### Extending the Reach of First-Principles Methods to Model the Effect of Alloying Elements on Zirconium

In 1929 Paul Dirac, recognizing the difficulties of the deceptively simple equations of quantum mechanics, wrote '...It therefore becomes desirable that approximate practical methods of applying quantum mechanics should be developed, which can lead to an explanation of the main features of complex atomic systems without too much computation.' P.A.M. Dirac, Proc. R. Soc. Lond. A6, 714-733, (1929)

Now in 2014, much computation can be performed, and quantum mechanical descriptions of matter are more accessible than ever before, yet Dirac's comment above remains penetratingly relevant. Quantum mechanical methods cannot extend to the scale and time periods needed to understand many physical phenomena. However, rather than forego the benefits of understanding afforded by atomistic models, quantum mechanical methods can be the foundation upon which more approximate yet practical methods are based.

A recent illustration of this has been provided by

http://www.sciencedirect.com/science/article/pii/S0022311513011902 Christensen et al.1 employing first-principles density functional theory (DFT) and embedded atom model (EAM) calculations to probe the influence of alloying elements on the behavior of zirconium alloys.

Zirconium alloys are tremendously important materials. They are the key structural material in light water reactors, for example. Although, they contain a preponderance of zirconium, their properties are governed by micro-structure, the inclusion of precipitates, and ultimately the details of the elements dissolved within the metallic lattice. Hence, composition exerts a controlling influence on the behavior of zirconium alloys, and an understanding of the atomic basis of such control enables rational design and modification strategies.

The nucleation of an interstitial dislocation loop in zirconium taken from an embedded atom model (EAM) molecular dynamics simulation of 12,670 atoms. The position of an Nb atom is highlighted in purple. Such EAM forcefield simulations, based on first-principles density functional theory (DFT) calculations, describe the effect of heteroatoms on the properties of metallic zirconium.

Christensen and coworkers employed the MedeA environment, and its model building, simulation, and analysis capabilities to obtain a detailed library of information on the intrinsic properties of zirconium and its interactions with a range of typical alloying elements. In addition to structural and energetic information, this library of computed properties (which compares well with experimental knowledge), includes mechanical, thermophysical, and dynamical information. Now first-principles methods alone are limited in system size and the number of configurations which may be simulated. Hence, in order to study the associations and rearrangements representative of the true metal lattice, and the evolution of atomic configurations over nano-seconds, EAM descriptions were employed.

EAM descriptions were obtained systematically and efficiently, using well defined and simple functional forms for the EAM, and fitting to first-principles molecular dynamic trajectories to obtain parameter sets for each element, capable of reproducing with high fidelity the first-principles information for a given impurity.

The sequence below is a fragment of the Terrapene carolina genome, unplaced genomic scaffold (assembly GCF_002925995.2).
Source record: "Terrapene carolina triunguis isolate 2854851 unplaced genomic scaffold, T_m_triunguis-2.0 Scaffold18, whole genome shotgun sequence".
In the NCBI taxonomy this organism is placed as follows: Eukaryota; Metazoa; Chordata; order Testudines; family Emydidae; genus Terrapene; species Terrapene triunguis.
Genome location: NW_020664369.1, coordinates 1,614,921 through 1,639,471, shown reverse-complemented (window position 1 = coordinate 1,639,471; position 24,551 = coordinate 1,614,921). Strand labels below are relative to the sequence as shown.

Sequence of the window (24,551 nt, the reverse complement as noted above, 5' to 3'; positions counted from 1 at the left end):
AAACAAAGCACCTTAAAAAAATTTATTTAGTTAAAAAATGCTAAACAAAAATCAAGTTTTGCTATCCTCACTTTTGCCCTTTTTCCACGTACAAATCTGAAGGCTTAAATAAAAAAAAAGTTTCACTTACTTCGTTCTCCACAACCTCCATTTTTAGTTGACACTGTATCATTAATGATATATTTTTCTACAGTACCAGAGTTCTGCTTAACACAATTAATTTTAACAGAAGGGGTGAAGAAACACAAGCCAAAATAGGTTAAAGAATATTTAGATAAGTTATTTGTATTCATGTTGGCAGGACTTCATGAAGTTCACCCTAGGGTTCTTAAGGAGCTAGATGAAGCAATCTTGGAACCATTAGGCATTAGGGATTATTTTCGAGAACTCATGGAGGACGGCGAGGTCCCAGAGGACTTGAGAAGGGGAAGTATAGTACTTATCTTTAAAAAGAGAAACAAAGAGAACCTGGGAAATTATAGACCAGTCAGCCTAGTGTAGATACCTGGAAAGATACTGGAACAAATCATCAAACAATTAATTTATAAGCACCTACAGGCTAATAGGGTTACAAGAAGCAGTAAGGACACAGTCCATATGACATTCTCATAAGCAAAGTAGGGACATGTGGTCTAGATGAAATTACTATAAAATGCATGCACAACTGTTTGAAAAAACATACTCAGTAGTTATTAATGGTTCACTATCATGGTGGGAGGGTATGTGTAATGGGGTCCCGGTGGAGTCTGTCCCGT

The resulting description, based on first-principles quantum physics, and EAM methods, provides an understanding of the behavior of alloying elements, and their interaction with hydrogen, in the zirconium lattice. The description which emerges is detailed. The effect of Nb on self diffusion of Zr atoms in zirconium is made apparent for the first time, for example. The origin of its effect is subtle, just the right balance of electronic (or chemical) and mechanical (or size) effects allows the Nb atom to capture passing Zr atoms. As well as Nb, the alloying behavior effects of Fe, Cr, and Sn were studied, using the combined first-principles and EAM approach, and the varied and detailed effects of these alloying elements on diffusion, self-diffusion, and hydrogen uptake analyzed.

The work not only details insights into the underlying causes of the physical phenomena which determine industrial performance but also illustrates the utility of multiscale modeling. A first-principles foundation provides the platform on which a forcefield description is constructed. The forcefield enables the simulation of length and timescales inaccessible to quantum mechanics alone.

The Materials Design, Inc. MedeA environment provides the necessary linkages between first-principles (MedeA-VASP) and EAM forcefield (MedeA-LAMMPS) simulations upon which multiscale simulations can be based. Approximate and practical EAM simulations extend the reach of first-principles methods, providing explanations for what have formerly been simply empirical observations. Increasingly such methods will make it possible to assess the main features of possible modifications and novel systems, confirming Dirac's far reaching prescience. Dirac had an intrinsic appreciation of the numerical complexity of the equations that he originally formulated and recognized that applications to real problems would require recourse to practical approximation, just like that made accessible by the MedeA environment.

If you are interested in learning more about first-principles DFT simulation using MedeA-VASP and EAM simulation using MedeA-LAMMPS, please drop us a line at

M. Christensen, W. Wolf, C.M. Freeman, E. Wimmer, R.B. Adamson, L. Hallstadius, P.E. Cantonwine, E.V. Mader J. Nucl. Mat. 445, 2014, 241â€“250